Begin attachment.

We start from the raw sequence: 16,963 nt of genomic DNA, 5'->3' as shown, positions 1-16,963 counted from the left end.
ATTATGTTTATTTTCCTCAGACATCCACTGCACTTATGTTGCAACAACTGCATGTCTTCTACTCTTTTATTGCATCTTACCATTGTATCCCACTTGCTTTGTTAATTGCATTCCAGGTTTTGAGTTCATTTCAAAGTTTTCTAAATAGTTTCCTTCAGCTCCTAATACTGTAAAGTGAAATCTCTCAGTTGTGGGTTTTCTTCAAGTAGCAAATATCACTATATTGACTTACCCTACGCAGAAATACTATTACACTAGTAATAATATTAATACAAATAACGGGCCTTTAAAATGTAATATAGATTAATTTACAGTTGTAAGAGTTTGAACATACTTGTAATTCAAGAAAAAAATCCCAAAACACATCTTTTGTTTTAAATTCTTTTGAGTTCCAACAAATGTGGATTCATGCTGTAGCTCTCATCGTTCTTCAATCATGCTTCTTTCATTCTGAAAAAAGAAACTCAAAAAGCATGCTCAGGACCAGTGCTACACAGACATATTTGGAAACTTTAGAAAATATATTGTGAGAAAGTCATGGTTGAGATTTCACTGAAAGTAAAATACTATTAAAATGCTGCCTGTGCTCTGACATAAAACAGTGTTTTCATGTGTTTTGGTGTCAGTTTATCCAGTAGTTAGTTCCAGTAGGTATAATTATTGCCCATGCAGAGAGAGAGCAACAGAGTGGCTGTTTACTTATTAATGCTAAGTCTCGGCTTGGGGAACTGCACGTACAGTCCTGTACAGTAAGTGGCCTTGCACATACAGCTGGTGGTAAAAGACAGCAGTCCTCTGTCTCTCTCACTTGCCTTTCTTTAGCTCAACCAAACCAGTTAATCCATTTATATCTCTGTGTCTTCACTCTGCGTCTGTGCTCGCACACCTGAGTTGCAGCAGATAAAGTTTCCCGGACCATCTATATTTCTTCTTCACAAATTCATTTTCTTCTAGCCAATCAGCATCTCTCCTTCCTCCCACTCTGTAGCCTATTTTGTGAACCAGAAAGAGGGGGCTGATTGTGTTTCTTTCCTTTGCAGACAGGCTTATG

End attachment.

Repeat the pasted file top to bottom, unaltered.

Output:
We start from the raw sequence: 16,963 nt of genomic DNA, 5'->3' as shown, positions 1-16,963 counted from the left end.
ATTATGTTTATTTTCCTCAGACATCCACTGCACTTATGTTGCAACAACTGCATGTCTTCTACTCTTTTATTGCATCTTACCATTGTATCCCACTTGCTTTGTTAATTGCATTCCAGGTTTTGAGTTCATTTCAAAGTTTTCTAAATAGTTTCCTTCAGCTCCTAATACTGTAAAGTGAAATCTCTCAGTTGTGGGTTTTCTTCAAGTAGCAAATATCACTATATTGACTTACCCTACGCAGAAATACTATTACACTAGTAATAATATTAATACAAATAACGGGCCTTTAAAATGTAATATAGATTAATTTACAGTTGTAAGAGTTTGAACATACTTGTAATTCAAGAAAAAAATCCCAAAACACATCTTTTGTTTTAAATTCTTTTGAGTTCCAACAAATGTGGATTCATGCTGTAGCTCTCATCGTTCTTCAATCATGCTTCTTTCATTCTGAAAAAAGAAACTCAAAAAGCATGCTCAGGACCAGTGCTACACAGACATATTTGGAAACTTTAGAAAATATATTGTGAGAAAGTCATGGTTGAGATTTCACTGAAAGTAAAATACTATTAAAATGCTGCCTGTGCTCTGACATAAAACAGTGTTTTCATGTGTTTTGGTGTCAGTTTATCCAGTAGTTAGTTCCAGTAGGTATAATTATTGCCCATGCAGAGAGAGAGCAACAGAGTGGCTGTTTACTTATTAATGCTAAGTCTCGGCTTGGGGAACTGCACGTACAGTCCTGTACAGTAAGTGGCCTTGCACATACAGCTGGTGGTAAAAGACAGCAGTCCTCTGTCTCTCTCACTTGCCTTTCTTTAGCTCAACCAAACCAGTTAATCCATTTATATCTCTGTGTCTTCACTCTGCGTCTGTGCTCGCACACCTGAGTTGCAGCAGATAAAGTTTCCCGGACCATCTATATTTCTTCTTCACAAATTCATTTTCTTCTAGCCAATCAGCATCTCTCCTTCCTCCCACTCTGTAGCCTATTTTGTGAACCAGAAAGAGGGGGCTGATTGTGTTTCTTTCCTTTGCAGACAGGCTTATG